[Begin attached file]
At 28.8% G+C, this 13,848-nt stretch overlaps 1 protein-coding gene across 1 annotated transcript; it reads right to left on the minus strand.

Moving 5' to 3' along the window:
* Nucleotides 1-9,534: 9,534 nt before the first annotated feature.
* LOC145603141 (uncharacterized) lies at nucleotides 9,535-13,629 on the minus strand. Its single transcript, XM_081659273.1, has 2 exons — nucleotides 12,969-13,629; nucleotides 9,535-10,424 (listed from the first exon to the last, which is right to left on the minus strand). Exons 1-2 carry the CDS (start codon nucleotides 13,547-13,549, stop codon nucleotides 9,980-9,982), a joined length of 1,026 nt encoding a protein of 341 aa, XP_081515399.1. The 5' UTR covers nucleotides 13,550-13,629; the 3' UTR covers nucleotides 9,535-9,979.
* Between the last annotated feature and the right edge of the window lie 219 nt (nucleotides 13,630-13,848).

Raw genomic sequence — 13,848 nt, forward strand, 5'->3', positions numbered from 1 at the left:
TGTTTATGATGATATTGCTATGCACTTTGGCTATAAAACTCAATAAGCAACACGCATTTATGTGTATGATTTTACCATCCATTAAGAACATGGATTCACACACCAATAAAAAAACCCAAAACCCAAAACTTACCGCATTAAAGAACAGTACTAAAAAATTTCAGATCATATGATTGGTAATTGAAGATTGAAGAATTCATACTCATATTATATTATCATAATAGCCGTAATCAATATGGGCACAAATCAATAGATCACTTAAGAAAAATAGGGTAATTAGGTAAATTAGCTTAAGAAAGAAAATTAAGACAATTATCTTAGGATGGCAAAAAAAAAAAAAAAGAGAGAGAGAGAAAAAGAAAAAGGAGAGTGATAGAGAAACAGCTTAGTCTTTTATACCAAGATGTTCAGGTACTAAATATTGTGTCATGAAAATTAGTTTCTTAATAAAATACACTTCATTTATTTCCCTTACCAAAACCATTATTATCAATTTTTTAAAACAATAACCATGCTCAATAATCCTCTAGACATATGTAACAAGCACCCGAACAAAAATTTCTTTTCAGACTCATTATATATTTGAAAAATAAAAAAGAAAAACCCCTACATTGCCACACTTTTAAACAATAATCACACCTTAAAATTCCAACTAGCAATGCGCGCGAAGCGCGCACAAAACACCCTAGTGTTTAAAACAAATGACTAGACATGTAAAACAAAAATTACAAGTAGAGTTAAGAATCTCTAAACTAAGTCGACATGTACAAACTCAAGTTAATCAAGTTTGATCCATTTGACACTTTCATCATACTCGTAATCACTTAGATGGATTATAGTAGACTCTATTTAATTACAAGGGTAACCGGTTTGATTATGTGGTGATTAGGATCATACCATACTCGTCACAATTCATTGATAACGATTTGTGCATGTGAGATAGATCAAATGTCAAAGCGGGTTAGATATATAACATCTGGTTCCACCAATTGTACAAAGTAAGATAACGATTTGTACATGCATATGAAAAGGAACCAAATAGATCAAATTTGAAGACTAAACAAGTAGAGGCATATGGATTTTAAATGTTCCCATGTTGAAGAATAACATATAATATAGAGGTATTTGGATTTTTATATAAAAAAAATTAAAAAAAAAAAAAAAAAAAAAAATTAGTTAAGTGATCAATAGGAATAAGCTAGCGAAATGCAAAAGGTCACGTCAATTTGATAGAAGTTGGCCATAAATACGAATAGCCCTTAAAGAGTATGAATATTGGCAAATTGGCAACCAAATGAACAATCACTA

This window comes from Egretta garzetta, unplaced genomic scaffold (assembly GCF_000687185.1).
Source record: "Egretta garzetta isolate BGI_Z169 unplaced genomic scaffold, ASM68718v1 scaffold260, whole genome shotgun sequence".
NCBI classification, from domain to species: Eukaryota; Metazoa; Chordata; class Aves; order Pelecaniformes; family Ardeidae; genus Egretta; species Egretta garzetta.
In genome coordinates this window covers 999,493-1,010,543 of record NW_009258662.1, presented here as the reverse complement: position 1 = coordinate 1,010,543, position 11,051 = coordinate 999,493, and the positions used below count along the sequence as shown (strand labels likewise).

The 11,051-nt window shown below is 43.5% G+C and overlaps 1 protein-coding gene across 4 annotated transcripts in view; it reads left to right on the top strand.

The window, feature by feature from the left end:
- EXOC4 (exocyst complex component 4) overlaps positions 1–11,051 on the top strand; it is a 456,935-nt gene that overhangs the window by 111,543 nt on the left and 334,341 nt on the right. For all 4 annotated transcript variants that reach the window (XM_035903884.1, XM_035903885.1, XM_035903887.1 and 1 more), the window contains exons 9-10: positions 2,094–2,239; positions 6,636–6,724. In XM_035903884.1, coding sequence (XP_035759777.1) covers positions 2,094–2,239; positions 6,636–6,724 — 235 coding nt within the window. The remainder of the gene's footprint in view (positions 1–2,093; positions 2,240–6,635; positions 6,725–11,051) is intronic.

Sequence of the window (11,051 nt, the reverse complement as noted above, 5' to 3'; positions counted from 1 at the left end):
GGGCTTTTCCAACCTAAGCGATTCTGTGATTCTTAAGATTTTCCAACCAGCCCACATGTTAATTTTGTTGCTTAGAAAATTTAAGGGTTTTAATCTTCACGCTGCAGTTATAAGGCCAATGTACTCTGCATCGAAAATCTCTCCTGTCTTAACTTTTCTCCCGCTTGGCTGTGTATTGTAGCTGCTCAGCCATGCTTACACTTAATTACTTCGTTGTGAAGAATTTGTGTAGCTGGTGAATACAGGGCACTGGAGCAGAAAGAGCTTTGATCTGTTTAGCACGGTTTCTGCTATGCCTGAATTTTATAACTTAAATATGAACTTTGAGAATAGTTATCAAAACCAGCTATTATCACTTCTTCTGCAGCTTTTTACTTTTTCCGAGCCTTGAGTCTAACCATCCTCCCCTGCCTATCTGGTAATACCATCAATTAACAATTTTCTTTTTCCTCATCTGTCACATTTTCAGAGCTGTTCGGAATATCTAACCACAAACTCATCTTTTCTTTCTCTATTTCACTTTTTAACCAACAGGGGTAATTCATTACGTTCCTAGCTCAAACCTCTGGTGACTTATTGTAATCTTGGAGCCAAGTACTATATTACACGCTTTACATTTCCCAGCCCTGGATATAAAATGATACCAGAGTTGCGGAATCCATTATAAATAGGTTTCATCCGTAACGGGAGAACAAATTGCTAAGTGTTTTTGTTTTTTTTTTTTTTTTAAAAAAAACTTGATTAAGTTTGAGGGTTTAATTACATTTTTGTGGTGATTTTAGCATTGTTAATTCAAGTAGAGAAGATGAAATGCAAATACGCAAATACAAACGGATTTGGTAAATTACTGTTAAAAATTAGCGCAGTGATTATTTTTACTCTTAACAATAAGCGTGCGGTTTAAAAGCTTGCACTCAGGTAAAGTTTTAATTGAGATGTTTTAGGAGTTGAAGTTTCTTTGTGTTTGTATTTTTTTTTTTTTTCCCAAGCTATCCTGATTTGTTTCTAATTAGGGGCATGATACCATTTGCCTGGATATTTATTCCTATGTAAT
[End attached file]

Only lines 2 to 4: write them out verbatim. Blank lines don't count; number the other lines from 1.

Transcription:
Moving 5' to 3' along the window:
* Nucleotides 1-9,534: 9,534 nt before the first annotated feature.
* LOC145603141 (uncharacterized) lies at nucleotides 9,535-13,629 on the minus strand. Its single transcript, XM_081659273.1, has 2 exons — nucleotides 12,969-13,629; nucleotides 9,535-10,424 (listed from the first exon to the last, which is right to left on the minus strand). Exons 1-2 carry the CDS (start codon nucleotides 13,547-13,549, stop codon nucleotides 9,980-9,982), a joined length of 1,026 nt encoding a protein of 341 aa, XP_081515399.1. The 5' UTR covers nucleotides 13,550-13,629; the 3' UTR covers nucleotides 9,535-9,979.